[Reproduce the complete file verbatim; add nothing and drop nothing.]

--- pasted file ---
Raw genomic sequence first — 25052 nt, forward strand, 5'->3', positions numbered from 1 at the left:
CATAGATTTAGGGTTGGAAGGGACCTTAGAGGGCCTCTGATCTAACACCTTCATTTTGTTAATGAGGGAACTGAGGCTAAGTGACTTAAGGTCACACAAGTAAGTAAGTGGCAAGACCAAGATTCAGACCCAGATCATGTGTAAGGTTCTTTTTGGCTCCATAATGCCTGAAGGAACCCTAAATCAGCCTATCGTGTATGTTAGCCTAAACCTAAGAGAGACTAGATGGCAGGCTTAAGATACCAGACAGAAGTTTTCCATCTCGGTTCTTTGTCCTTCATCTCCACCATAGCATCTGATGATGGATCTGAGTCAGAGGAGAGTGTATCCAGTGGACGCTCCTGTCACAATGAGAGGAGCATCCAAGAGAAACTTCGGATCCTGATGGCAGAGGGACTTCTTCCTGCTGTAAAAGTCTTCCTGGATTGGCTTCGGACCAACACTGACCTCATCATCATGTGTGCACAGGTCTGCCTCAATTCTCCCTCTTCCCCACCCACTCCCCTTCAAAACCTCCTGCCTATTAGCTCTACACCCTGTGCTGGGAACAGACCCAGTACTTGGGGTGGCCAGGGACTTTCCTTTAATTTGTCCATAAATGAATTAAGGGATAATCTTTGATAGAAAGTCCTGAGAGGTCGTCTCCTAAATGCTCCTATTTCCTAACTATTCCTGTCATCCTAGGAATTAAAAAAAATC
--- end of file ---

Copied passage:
Raw genomic sequence first — 25052 nt, forward strand, 5'->3', positions numbered from 1 at the left:
CATAGATTTAGGGTTGGAAGGGACCTTAGAGGGCCTCTGATCTAACACCTTCATTTTGTTAATGAGGGAACTGAGGCTAAGTGACTTAAGGTCACACAAGTAAGTAAGTGGCAAGACCAAGATTCAGACCCAGATCATGTGTAAGGTTCTTTTTGGCTCCATAATGCCTGAAGGAACCCTAAATCAGCCTATCGTGTATGTTAGCCTAAACCTAAGAGAGACTAGATGGCAGGCTTAAGATACCAGACAGAAGTTTTCCATCTCGGTTCTTTGTCCTTCATCTCCACCATAGCATCTGATGATGGATCTGAGTCAGAGGAGAGTGTATCCAGTGGACGCTCCTGTCACAATGAGAGGAGCATCCAAGAGAAACTTCGGATCCTGATGGCAGAGGGACTTCTTCCTGCTGTAAAAGTCTTCCTGGATTGGCTTCGGACCAACACTGACCTCATCATCATGTGTGCACAGGTCTGCCTCAATTCTCCCTCTTCCCCACCCACTCCCCTTCAAAACCTCCTGCCTATTAGCTCTACACCCTGTGCTGGGAACAGACCCAGTACTTGGGGTGGCCAGGGACTTTCCTTTAATTTGTCCATAAATGAATTAAGGGATAATCTTTGATAGAAAGTCCTGAGAGGTCGTCTCCTAAATGCTCCTATTTCCTAACTATTCCTGTCATCCTAGGAATTAAAAAAAATC